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Download Protein What Does Protein Do? Going Lean with Protein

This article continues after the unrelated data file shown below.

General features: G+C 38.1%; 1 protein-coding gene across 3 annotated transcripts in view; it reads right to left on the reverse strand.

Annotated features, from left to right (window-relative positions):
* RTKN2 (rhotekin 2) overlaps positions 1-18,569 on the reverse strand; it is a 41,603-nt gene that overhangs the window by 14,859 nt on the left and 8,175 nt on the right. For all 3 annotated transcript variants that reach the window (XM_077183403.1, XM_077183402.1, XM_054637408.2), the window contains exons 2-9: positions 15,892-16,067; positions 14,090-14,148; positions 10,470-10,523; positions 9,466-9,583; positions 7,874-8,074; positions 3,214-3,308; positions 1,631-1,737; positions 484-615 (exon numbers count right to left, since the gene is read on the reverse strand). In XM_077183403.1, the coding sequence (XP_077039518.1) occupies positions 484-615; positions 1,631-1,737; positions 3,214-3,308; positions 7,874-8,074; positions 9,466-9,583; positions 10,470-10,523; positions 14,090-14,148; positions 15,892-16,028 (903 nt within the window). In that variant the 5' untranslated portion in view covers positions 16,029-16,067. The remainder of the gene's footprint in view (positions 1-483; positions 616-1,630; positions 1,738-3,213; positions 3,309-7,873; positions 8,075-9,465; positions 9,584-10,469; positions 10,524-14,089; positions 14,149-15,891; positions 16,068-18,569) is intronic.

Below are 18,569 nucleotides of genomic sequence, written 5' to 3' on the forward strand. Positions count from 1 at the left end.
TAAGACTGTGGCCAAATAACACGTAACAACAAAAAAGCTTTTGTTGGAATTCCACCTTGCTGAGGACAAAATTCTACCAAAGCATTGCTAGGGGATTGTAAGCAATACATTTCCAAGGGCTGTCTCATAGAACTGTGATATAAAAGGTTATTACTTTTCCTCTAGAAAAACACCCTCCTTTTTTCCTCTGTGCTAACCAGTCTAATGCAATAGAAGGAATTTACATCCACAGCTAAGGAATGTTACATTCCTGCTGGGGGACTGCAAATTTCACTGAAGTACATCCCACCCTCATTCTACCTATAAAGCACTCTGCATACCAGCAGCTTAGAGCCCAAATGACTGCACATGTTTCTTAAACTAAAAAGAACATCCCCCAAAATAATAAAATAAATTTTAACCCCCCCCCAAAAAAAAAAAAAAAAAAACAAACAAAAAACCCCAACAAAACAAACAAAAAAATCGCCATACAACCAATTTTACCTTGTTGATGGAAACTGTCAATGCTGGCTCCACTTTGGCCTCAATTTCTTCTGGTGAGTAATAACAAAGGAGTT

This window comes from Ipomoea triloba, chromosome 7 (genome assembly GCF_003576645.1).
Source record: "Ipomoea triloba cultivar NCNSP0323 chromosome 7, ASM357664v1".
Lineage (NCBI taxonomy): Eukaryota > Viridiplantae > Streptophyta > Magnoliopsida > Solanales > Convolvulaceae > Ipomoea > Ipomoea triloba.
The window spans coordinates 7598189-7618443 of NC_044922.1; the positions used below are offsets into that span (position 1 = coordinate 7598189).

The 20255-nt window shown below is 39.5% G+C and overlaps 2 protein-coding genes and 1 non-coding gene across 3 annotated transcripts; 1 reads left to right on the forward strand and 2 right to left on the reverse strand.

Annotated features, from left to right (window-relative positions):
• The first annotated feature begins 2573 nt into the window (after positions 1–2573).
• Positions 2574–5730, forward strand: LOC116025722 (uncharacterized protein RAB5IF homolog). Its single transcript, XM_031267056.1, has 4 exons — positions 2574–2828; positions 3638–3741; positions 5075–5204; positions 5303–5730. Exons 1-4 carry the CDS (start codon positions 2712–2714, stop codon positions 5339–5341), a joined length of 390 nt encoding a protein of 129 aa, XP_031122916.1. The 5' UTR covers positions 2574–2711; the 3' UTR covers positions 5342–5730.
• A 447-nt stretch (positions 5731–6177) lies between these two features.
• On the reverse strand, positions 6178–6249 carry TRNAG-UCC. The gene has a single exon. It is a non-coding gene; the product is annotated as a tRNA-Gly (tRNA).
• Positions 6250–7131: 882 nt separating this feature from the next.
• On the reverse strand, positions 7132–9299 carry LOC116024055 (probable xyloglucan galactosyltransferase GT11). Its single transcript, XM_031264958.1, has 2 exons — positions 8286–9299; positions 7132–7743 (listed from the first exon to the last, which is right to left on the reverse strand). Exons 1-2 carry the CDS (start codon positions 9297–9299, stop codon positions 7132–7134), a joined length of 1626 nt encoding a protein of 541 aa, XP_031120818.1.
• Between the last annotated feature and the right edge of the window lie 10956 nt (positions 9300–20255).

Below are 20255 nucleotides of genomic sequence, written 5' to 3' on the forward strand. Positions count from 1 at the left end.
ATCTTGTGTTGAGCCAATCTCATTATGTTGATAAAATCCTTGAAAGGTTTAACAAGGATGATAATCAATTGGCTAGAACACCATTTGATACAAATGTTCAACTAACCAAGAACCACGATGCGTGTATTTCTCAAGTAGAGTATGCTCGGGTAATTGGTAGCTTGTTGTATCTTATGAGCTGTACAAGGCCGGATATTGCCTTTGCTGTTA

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Protein What Does Protein Do? Protein is one of the three main building blocks of food, along with carbohydrate and fat. It plays many important roles in your body: • Protein builds. Throughout life, you need protein to build cells, tissues, and muscles. During times of growth, such as infancy, childhood, and pregnancy, protein is especially important. • Protein repairs. Protein helps your body heal cuts and wounds. • Protein protects. Protein helps your immune system build antibodies that protect you from disease. How Much Protein Do You Need? Here are some general guidelines for the amount of protein that most healthy people need each day. If you have certain medical conditions, you may need more or less protein. Check with your doctor or dietitian to find out how much protein you need. • Teenage boys (ages 14–18 years): 52 grams (g) protein per day • Men (ages 19 years and older): 56 g protein per day • Teenage girls and women (ages 14 years and older): 46 g protein per day • Pregnant or nursing teenagers and women: 71 g protein per day Does Eating Extra Protein Make You Stronger? Eating extra protein does not directly increase the size or strength of your muscles. Exercise strengthens muscles. The amount of protein in a typical diet is usually enough to build cells and tissue. Going Lean with Protein Some foods with protein are high in saturated fat. Eating too much saturated fat can increase the risk of heart disease or stroke. To avoid saturated fat, it is important to choose low-fat (lean) protein foods. These tips can help: • Choose lean cuts of beef, such as loin, sirloin, round, and chuck. • Choose ground beef labeled as at least 90% lean. • Remove skin from poultry before eating. • Trim fat from meats before cooking. • Broil, grill, microwave, roast, poach, or boil meats instead of frying. • Drain off the fat when browning ground meats. • Avoid breading, which adds fats and calories. • Cook dry beans, peas, and lentils without adding animal fats, like lard or ham hocks. • Choose lean lunchmeats, such as turkey, ham, and roast beef. Avoid regular bologna or salami. Copyright 2010 American Dietetic Association. This handout may be duplicated for patient education. Which Foods Have Protein? Food Serving Size Protein (grams) Cottage cheese 1 cup 28 Ricotta cheese 1 cup 28 3 ounces 21 Vegetarian burger 1 patty 10–15 Tofu ⅓ cup 13 Soy milk 1 cup 9 Milk (all types, including chocolate milk) 1 cup 8 6 ounces 8 ½ cup 8 2 tablespoons 8 Cheese 1 ounce (1 slice) 7 Egg 1 large 6 2 tablespoons 3–5 Bread 1 slice 2 Cooked cereals, pasta, rice, or vegetables ½ cup 2 Beef, fish, pork, chicken, or turkey Yogurt Cooked dried beans, peas, or lentils Peanut butter or other nut spread Nuts or seeds Copyright 2010 American Dietetic Association. This handout may be duplicated for patient education.